You did not mention why you believe that your implant is leaking. With the new form of breast implants produced after 2009 there is little chance of the implant gel material migrating since the gel is more cohesive than it was prior to this time. Therefore it may be difficult to tell if it is ruptured since the implant tends to keep its original shape. The problem is non an emergency. You would need some type of diagnostic study to determine if it was actually ruptured such as a mammogram, MRI or ultrasound.
I never like the word leak with regard to today's silicone gel implants; saline is another matter
The silicone gel in all of the gel filled implants on the market today, at least those sold in the last 15 - 20 years, is essentially a solid. Some are softer than others, but essentially all of them feel and behave much like a marshmallow inside. Thus, the word "leak" in the strictest sense does not apply. Mechanically, the gel inside these implants won't run like a liquid, it won't travel to other parts of your body, and even if the outer shell of the implant ruptures, it is very likely that it won't even make it out of the implant. In the event that it does get out of the implant shell, unless the scar capsule around the implant is ruptured somehow, it won't get out of that. On the other hand, saline implants will leak even though a small crack or pinhole, and they will deflate, usually totally. Having said that, it sounds more like you have capsule contracture, which is a tightening and thickening of the scar capsule. This can certainly happen if a silicone gel implant is ruptured, but it also happens when the implants are intact. The best thing to do is to see your surgeon and have him evaluate the situation. If you decide that the best course is to remove the capsule, then I would not suggest any studies like MRI, because they won't change your plan. You are going to inspect the implant directly and remove it if it is damaged anyhow. On the other hand, if you have contracture, and you are contemplating doing nothing about it but want to know if your implant is ruptured, then an MRI may be of some value. This is because if you find a suspicion of rupture on MRI, it may help you change your mind to undergo surgery, whereas if the implant is intact on MRI you may be more comfortable observing. I hope this helps, good luck.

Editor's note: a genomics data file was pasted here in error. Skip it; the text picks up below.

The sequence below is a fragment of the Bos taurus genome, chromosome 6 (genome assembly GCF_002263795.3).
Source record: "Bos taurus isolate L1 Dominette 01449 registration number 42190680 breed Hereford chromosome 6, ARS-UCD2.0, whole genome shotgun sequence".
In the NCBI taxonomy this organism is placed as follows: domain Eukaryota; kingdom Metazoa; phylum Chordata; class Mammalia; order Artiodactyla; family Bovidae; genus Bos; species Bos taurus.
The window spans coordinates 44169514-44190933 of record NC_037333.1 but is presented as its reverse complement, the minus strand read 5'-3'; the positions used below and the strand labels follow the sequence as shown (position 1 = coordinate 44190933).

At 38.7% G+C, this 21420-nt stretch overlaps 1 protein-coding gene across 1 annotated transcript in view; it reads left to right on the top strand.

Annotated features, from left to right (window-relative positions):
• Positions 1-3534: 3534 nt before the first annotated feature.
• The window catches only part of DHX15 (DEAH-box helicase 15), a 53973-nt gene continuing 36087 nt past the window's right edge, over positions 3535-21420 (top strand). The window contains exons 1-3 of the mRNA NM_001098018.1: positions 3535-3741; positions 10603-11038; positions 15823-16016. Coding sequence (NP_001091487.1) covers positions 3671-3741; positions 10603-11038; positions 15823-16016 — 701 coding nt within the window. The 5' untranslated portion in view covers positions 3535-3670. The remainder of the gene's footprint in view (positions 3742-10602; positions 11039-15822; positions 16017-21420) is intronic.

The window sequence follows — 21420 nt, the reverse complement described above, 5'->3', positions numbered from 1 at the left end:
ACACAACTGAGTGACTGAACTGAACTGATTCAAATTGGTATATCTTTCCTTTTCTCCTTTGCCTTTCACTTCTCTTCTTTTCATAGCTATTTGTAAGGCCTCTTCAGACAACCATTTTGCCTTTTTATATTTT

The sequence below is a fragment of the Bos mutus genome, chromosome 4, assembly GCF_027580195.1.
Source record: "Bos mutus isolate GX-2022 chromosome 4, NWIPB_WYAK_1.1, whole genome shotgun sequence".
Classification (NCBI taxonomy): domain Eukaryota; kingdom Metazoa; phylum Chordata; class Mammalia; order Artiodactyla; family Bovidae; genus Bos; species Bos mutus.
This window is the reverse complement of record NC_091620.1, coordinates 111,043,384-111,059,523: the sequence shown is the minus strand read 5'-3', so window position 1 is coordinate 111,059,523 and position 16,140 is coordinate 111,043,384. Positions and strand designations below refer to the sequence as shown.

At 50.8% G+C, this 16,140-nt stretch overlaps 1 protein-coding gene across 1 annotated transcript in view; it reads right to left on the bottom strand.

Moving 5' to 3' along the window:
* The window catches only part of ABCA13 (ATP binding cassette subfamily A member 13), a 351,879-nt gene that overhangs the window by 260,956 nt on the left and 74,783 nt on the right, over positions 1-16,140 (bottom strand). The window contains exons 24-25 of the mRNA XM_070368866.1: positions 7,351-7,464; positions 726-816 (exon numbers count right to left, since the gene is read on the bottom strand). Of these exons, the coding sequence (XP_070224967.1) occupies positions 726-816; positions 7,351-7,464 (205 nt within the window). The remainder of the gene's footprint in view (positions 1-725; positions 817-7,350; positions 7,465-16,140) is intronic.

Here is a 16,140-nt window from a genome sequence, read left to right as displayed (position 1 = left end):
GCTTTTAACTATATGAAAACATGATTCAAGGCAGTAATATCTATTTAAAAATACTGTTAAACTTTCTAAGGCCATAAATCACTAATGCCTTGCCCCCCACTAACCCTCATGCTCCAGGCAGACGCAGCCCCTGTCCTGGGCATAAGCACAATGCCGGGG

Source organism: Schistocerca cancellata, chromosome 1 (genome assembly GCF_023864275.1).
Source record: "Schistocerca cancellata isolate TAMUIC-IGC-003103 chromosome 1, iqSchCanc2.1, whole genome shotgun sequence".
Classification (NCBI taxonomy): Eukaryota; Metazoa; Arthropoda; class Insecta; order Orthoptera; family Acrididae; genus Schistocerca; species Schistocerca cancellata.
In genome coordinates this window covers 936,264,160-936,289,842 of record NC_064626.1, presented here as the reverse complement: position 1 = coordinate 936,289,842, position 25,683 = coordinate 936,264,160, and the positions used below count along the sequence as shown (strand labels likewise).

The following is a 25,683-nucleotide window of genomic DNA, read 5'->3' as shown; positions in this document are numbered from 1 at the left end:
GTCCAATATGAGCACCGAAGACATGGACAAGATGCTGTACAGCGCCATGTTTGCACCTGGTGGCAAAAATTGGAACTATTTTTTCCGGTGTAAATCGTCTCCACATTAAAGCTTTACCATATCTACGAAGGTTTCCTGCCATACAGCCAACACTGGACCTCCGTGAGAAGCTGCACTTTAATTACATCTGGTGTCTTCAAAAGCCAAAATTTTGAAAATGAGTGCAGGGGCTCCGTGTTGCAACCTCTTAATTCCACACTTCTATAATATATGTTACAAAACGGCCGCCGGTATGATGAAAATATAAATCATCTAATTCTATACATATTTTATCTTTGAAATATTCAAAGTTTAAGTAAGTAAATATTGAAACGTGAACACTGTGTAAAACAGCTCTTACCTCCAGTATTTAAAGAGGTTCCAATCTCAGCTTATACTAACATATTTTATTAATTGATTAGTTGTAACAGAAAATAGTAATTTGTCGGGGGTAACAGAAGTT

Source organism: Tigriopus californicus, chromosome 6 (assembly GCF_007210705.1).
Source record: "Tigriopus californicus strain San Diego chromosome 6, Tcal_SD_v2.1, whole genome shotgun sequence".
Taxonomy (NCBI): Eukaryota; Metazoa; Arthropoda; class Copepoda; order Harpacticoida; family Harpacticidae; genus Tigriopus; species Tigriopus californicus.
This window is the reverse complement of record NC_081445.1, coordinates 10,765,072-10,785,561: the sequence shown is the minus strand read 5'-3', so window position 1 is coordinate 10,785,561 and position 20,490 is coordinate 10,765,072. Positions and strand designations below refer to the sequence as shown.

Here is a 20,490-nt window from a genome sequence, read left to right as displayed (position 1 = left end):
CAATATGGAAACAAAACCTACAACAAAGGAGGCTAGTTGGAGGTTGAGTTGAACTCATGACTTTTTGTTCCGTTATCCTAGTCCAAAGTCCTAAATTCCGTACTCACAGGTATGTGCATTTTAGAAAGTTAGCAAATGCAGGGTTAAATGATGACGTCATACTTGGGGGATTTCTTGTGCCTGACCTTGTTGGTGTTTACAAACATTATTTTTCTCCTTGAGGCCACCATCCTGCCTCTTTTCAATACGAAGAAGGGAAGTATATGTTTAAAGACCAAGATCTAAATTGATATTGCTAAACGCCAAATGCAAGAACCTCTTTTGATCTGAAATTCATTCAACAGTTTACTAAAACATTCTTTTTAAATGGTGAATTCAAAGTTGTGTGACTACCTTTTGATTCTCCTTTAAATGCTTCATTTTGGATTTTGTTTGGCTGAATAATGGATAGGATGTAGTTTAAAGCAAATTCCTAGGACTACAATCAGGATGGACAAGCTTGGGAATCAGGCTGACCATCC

Leaking Breast Implants Signs & Symptoms
Your symptoms are consistent with capsular contracture, which is a result of inflammation around the implant. If your implants are silicone gel, this could be a sign of a leak. However, there are other reasons for capsular contracture, and the cause is often unknown. I would consult with your plastic surgeon, and an MRI scan may be needed to look for leakage. However, if the symptoms are only intermittent, it may not be serious. Your plastic surgeon can give you the best advice after an examination.
These answers are for educational purposes and should not be relied upon as a substitute for medical advice you may receive from your physician. If you have a medical emergency, please call 911. These answers do not constitute or initiate a patient/doctor relationship.